Last year I found myself in the UK for the first time, luckily I had a friend who had lived there previously with me to navigate both locations and social norms. One of the biggest cultural norms I had trouble with was the concept of was tipping. I tipped our tour guides, hotel maids, when I placed an order at the pub, etc – until she told me otherwise.
The holiday season is nearly upon us, and in the US the talk about how to tip various people in our lives is going to become omnipresent. There are articles that suggestion holiday tips for your hair stylist, newspaper delivery person, etc. This discussion also highlights the controversy over whether or not and how much one should tip, specifically when eating out.
This post is more about the latter than the former. I happened to catch an episode of ABC’s The Talk which stimulated the thought for this post. The points I heard which prompted me to post were that one speaker felt that tips are optional and all gravy for the server; another speaker had previously been a waitress and admitted that there is a low wage (currently $2.13/hour federally, states may vary) and tips are necessary to get closer to a living wage. (Note: Living wage is a whole other discussion!)
While the federal minimum wage of $7.25 is not a living wage in most areas, if you read the link above to the Department of Labor, Wage and Hour Division fact sheet, you would see that employers must pay – even wait staff – this $7.25 per hour. The catch is that tips make up the difference between $2.13 and $7.25 (and could increase their hourly wage to above $7.25.)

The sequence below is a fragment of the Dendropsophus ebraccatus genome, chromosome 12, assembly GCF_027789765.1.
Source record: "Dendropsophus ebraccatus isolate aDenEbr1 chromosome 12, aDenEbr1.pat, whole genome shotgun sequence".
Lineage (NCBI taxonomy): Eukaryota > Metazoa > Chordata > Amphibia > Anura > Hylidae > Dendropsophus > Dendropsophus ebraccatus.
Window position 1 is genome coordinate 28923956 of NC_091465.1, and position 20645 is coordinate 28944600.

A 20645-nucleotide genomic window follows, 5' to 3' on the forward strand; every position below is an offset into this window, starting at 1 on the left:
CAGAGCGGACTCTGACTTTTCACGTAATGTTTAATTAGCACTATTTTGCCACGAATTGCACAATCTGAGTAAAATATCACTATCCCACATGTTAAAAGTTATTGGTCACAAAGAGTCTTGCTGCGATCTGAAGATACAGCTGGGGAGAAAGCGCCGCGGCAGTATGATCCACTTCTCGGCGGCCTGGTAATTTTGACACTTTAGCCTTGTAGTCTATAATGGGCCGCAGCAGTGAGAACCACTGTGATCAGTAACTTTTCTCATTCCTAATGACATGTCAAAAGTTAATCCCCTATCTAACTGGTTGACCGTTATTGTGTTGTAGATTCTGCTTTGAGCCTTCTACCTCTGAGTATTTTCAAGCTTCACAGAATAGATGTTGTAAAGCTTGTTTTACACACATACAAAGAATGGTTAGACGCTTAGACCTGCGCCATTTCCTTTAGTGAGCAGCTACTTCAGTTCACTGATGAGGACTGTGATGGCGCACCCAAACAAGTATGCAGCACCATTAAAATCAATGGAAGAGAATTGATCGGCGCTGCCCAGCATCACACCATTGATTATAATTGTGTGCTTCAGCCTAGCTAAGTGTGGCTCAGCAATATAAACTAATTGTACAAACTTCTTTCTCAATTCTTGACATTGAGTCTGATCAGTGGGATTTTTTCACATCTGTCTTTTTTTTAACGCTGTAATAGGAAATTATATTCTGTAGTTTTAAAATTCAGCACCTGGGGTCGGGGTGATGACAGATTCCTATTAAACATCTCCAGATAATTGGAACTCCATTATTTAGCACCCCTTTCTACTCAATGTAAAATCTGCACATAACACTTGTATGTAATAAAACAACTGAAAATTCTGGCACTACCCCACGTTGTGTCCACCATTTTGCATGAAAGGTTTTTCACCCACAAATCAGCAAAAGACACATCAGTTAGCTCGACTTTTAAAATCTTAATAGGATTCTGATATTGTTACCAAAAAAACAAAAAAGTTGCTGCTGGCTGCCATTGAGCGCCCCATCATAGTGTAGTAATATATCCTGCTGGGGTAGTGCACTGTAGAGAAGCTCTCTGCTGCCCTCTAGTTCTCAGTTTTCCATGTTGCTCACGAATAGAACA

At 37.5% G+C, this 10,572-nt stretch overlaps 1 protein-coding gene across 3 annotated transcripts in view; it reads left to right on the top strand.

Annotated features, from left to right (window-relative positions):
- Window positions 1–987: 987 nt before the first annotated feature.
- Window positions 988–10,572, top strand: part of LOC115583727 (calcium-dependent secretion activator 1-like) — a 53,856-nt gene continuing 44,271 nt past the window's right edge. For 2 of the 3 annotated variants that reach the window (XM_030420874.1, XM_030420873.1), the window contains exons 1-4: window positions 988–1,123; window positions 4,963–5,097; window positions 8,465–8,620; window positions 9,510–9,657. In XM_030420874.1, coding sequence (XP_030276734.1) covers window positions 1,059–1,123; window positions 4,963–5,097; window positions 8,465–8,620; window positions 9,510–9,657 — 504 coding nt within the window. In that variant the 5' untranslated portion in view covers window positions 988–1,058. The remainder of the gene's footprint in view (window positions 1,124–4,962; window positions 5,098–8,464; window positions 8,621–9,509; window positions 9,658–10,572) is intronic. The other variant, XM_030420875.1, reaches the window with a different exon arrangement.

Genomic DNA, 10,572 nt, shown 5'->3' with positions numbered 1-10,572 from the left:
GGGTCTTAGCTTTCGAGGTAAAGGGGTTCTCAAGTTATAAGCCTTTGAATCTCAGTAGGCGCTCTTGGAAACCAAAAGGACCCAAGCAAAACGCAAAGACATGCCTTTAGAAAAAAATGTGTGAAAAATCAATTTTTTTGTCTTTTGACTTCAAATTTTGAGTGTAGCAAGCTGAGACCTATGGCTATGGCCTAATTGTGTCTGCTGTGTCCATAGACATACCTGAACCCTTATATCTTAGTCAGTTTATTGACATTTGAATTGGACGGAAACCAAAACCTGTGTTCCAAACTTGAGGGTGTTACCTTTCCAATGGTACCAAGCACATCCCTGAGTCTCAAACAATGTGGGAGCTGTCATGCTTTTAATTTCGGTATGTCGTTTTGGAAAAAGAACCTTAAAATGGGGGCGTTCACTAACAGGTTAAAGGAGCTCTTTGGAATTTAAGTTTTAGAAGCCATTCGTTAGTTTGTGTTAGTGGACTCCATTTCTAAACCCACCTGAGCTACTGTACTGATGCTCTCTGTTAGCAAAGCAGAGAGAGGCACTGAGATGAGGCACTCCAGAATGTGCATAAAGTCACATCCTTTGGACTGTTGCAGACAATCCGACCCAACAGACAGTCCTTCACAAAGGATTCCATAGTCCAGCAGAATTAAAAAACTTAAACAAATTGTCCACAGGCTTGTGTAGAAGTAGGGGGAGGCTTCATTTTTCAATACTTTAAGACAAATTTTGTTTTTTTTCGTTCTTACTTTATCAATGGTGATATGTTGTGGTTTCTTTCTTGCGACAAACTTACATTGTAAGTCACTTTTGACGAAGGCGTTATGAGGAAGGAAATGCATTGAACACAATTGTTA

Note: In the case where a state minimum wage is higher than the federal minimum wage, the higher is what the employer must pay.
What I have not heard in any discussion of the topic, is that if the tips are not sufficient to meet the minimum wage (be it federal or state) then the employer must make up the difference.
For example, in Alabama (that uses the federal minimum wage) if a wait person works for 5 hours on a slow shift so they took in only $5 of tips, they don’t bring home a gross of $15.65 for the day, they bring home a gross of $36.25 (=7.25*5). Why?
(5*2.13)+5 = 15.65; 15.65/3 = 5.22/hour which is below minimum wage. Thus the employer must make up the difference between the $5.22 and $7.25 per hour.
Keep in mind, this is over a weekly basis, not daily as the example implies.
If one is familiar with commission pay structure, where there is a draw forget that as it applies to tipped employees. The amount the employer pays between earned minimum wage and federal/state minimum wage is never paid back to the employer from the employee.
So, back to the original discussion. Should you tip? Yes. Do you need to so that they can earn more than $2.13/hour – that is up to you. It is best to bring up any issues as they happen and directly, instead of being passive aggressive with tipping. But being passive aggressive won’t impact their earnings and minimum wage.
Personally, I don’t do holiday tips. I tip well at the point of service. I tip 20 or more percent depending on service, and rarely tip below that.